WASHINGTON – The Justice Department announced today it has reached an agreement with the Town of Wolcott, Connecticut, to settle a lawsuit alleging that the Town violated the Fair Housing Act when it refused to allow the operation of a group home for adults with disabilities in a residential neighborhood.
The settlement, which still must be approved by the U.S. District Court for the District of Connecticut, resolves a lawsuit that the department filed in December 2020. Today’s settlement also resolves a related suit brought by the housing provider and property owner of the proposed group home, SELF Inc. and L&R Realty Inc. The department’s lawsuit arose from a complaint that SELF and L&R Realty filed with the Department of Housing and Urban Development (HUD), which referred the matter to the Justice Department.
“Local governments do not have the right to use zoning laws and restrictions as a vehicle to discriminate against people with disabilities,” said Assistant Attorney General Kristen Clarke of the Justice Department’s Civil Rights Division. “Individuals with disabilities have the right to equal housing opportunities, and the Department of Justice is committed to vigorous enforcement of federal law to stop municipalities from violating this right.”
“Wolcott’s town officials attempted to prohibit the operation of a home that would establish a place where persons with disabilities can live productive lives,” said Acting U.S. Attorney Leonard C Boyle of the District of Connecticut. “This type of discrimination is unacceptable. The settlement agreement and future action required by the Town should serve as fair warning to other municipalities that our office is committed to pursuing violations of the Fair Housing Act in Connecticut.”
“Towns don’t have the right to enact zoning laws that make housing for persons with disabilities unavailable,” said Principal Deputy Assistant Secretary Demetria McCain of HUD Office of Fair Housing and Equal Opportunity. “HUD commends the Justice Department for holding municipalities accountable for violating our nation’s housing laws and we look forward to working together to do even more to protect the rights of persons with disabilities.”
The department’s lawsuit alleged that the Town of Wolcott violated the Fair Housing Act when it denied a special use permit to L&R Realty and SELF, which sought to open a residence for 13 adults with mental health disabilities. At the time, the Town’s zoning regulations permitted the operation of community residences of up to 15 adults with disabilities so long as certain conditions were satisfied, and the United States alleged that the Town’s permit denial was because of the disabilities of the proposed residents. The complaint also alleged that, after learning about the proposed group home, the Town amended its zoning regulations to prohibit any community residence for adults with disabilities from operating in the Town.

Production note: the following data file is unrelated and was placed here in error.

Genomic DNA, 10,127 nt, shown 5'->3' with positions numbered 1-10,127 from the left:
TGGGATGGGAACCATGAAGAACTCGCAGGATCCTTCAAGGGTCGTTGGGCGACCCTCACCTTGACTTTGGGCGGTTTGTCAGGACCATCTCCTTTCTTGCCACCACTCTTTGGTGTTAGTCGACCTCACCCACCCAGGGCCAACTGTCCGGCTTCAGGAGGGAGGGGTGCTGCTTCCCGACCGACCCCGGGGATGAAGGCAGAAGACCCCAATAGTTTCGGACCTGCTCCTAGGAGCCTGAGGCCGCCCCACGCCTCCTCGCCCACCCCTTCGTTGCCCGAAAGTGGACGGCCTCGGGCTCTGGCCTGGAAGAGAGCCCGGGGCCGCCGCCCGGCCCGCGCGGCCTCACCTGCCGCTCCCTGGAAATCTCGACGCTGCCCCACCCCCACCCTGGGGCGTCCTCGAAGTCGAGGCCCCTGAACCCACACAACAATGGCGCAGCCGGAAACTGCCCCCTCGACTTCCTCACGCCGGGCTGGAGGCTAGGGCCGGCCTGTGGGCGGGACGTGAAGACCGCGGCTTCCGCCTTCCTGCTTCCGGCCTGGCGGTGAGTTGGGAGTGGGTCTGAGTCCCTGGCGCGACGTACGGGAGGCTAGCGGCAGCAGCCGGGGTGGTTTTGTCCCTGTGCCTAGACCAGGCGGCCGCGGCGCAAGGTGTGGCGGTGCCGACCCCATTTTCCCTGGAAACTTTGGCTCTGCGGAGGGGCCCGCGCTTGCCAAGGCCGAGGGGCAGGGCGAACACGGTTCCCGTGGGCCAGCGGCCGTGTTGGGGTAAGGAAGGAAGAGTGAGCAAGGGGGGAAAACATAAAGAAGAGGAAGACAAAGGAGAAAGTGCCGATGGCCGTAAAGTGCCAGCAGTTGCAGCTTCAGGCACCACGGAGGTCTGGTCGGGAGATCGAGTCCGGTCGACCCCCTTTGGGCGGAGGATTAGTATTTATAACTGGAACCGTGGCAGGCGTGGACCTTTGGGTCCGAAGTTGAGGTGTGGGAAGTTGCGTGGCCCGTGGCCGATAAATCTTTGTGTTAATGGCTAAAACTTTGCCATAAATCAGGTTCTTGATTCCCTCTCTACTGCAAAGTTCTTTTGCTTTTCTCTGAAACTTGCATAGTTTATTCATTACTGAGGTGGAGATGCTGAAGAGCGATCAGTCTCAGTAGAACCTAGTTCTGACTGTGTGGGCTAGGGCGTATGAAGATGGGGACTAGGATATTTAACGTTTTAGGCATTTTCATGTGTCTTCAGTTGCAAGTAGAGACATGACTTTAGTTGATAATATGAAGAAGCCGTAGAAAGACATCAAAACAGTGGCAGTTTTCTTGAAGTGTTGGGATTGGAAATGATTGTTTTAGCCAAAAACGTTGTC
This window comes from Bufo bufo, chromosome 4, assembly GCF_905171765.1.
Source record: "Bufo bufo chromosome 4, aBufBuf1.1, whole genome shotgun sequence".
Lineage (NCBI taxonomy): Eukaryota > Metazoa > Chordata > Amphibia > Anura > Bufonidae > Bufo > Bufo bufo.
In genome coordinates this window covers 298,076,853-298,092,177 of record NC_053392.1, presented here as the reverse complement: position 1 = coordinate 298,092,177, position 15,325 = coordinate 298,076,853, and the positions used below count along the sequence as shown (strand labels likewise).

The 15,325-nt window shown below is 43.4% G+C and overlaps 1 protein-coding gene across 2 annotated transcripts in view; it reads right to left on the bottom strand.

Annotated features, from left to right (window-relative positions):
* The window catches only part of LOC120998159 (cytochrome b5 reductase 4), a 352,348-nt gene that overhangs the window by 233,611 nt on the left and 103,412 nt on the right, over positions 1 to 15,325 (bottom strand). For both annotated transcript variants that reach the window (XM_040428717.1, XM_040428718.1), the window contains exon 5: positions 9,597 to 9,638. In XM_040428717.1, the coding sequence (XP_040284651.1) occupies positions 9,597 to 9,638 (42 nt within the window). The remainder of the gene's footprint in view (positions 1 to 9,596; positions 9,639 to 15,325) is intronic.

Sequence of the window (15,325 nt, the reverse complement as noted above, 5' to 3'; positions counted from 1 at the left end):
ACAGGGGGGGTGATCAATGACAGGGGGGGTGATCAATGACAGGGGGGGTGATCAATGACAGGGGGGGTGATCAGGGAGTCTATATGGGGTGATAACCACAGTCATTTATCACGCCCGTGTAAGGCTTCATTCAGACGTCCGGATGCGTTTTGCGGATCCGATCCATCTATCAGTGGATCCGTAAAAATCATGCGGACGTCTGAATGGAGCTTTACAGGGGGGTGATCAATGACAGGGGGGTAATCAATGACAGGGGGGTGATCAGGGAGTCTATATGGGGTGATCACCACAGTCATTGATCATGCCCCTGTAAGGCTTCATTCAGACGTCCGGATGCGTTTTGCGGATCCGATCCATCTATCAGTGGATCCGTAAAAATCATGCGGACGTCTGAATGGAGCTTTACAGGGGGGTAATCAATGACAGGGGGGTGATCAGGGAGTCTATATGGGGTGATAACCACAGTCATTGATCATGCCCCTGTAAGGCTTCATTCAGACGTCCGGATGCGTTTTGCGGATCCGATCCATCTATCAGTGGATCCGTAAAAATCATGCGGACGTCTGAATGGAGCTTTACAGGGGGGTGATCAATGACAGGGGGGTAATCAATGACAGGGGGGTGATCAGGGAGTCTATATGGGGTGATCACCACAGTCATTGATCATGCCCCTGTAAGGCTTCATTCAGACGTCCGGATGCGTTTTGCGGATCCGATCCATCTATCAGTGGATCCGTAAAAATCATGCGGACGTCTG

Under the settlement, the Town will allow SELF’s group home to operate with up to 13 residents and will amend its zoning regulations to comply with federal anti-discrimination laws, including permitting group homes for persons with disabilities in residential districts, with the same size limitations applied to families of similar size, and implementing a reasonable accommodation policy. The Town will also pay $350,000 in monetary damages to SELF and L&R Realty, as well as $10,000 to the United States. The Town also agreed to take a number of other actions to guard against housing discrimination, including training Town officials and employees about their obligations under federal law, designating a fair housing compliance officer, and reporting periodically to the Justice Department.
The federal Fair Housing Act prohibits discrimination in housing based on disability, race, color, religion, national origin, sex and familial status. More information about the Civil Rights Division and the laws it enforces is available at www.justice.gov/crt. Individuals who believe that they may have been victims of housing discrimination can call the Justice Department at 1-833-591-0291, or submit a report online at civilrights.justice.gov. Individuals may also contact HUD at 1-800-669-9777 or through its website at https://www.hud.gov/program_offices/fair_housing_equal_opp. Individuals may also report housing discrimination, and other forms of discrimination against persons with disabilities, to the U.S. Attorney’s Office at 203-821-3700.
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